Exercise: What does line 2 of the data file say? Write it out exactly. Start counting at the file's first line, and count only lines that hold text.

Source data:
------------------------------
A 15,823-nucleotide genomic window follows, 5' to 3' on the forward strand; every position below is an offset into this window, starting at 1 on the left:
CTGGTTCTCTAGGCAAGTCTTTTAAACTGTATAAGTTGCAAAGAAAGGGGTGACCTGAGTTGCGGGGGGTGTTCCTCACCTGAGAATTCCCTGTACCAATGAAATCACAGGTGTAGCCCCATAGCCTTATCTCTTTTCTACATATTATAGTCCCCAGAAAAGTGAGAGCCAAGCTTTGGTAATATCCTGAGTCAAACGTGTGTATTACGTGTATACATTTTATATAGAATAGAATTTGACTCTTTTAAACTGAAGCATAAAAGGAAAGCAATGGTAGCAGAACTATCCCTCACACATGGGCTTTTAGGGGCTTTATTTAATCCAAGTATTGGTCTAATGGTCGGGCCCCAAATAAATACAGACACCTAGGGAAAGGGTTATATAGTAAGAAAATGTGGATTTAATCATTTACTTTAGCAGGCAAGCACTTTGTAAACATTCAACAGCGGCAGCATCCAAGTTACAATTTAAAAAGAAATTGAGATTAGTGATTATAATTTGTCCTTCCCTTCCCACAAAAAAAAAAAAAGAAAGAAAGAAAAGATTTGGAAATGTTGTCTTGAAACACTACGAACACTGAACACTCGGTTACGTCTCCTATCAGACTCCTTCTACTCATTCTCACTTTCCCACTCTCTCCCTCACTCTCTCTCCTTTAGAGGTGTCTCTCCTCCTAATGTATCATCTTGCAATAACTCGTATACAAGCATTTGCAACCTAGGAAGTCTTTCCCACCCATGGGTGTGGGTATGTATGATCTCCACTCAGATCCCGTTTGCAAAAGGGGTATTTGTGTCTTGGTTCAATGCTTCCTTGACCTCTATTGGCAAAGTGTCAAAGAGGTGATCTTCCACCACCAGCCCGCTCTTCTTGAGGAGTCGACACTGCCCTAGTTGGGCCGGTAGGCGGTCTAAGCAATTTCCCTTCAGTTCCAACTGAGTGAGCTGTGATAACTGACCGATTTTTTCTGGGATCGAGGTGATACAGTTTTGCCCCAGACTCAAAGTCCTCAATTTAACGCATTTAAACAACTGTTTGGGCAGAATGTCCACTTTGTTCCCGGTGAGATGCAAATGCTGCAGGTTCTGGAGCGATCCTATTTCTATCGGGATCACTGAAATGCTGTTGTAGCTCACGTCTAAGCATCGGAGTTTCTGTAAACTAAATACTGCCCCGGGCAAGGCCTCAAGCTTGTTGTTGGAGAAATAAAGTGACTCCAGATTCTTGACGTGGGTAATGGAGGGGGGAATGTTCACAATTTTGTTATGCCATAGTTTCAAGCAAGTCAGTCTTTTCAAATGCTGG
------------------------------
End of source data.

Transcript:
CTGGTTCTCTAGGCAAGTCTTTTAAACTGTATAAGTTGCAAAGAAAGGGGTGACCTGAGTTGCGGGGGGTGTTCCTCACCTGAGAATTCCCTGTACCAATGAAATCACAGGTGTAGCCCCATAGCCTTATCTCTTTTCTACATATTATAGTCCCCAGAAAAGTGAGAGCCAAGCTTTGGTAATATCCTGAGTCAAACGTGTGTATTACGTGTATACATTTTATATAGAATAGAATTTGACTCTTTTAAACTGAAGCATAAAAGGAAAGCAATGGTAGCAGAACTATCCCTCACACATGGGCTTTTAGGGGCTTTATTTAATCCAAGTATTGGTCTAATGGTCGGGCCCCAAATAAATACAGACACCTAGGGAAAGGGTTATATAGTAAGAAAATGTGGATTTAATCATTTACTTTAGCAGGCAAGCACTTTGTAAACATTCAACAGCGGCAGCATCCAAGTTACAATTTAAAAAGAAATTGAGATTAGTGATTATAATTTGTCCTTCCCTTCCCACAAAAAAAAAAAAAGAAAGAAAGAAAAGATTTGGAAATGTTGTCTTGAAACACTACGAACACTGAACACTCGGTTACGTCTCCTATCAGACTCCTTCTACTCATTCTCACTTTCCCACTCTCTCCCTCACTCTCTCTCCTTTAGAGGTGTCTCTCCTCCTAATGTATCATCTTGCAATAACTCGTATACAAGCATTTGCAACCTAGGAAGTCTTTCCCACCCATGGGTGTGGGTATGTATGATCTCCACTCAGATCCCGTTTGCAAAAGGGGTATTTGTGTCTTGGTTCAATGCTTCCTTGACCTCTATTGGCAAAGTGTCAAAGAGGTGATCTTCCACCACCAGCCCGCTCTTCTTGAGGAGTCGACACTGCCCTAGTTGGGCCGGTAGGCGGTCTAAGCAATTTCCCTTCAGTTCCAACTGAGTGAGCTGTGATAACTGACCGATTTTTTCTGGGATCGAGGTGATACAGTTTTGCCCCAGACTCAAAGTCCTCAATTTAACGCATTTAAACAACTGTTTGGGCAGAATGTCCACTTTGTTCCCGGTGAGATGCAAATGCTGCAGGTTCTGGAGCGATCCTATTTCTATCGGGATCACTGAAATGCTGTTGTAGCTCACGTCTAAGCATCGGAGTTTCTGTAAACTAAATACTGCCCCGGGCAAGGCCTCAAGCTTGTTGTTGGAGAAATAAAGTGACTCCAGATTCTTGACGTGGGTAATGGAGGGGGGAATGTTCACAATTTTGTTATGCCATAGTTTCAAGCAAGTCAGTCTTTTCAAATGCTGG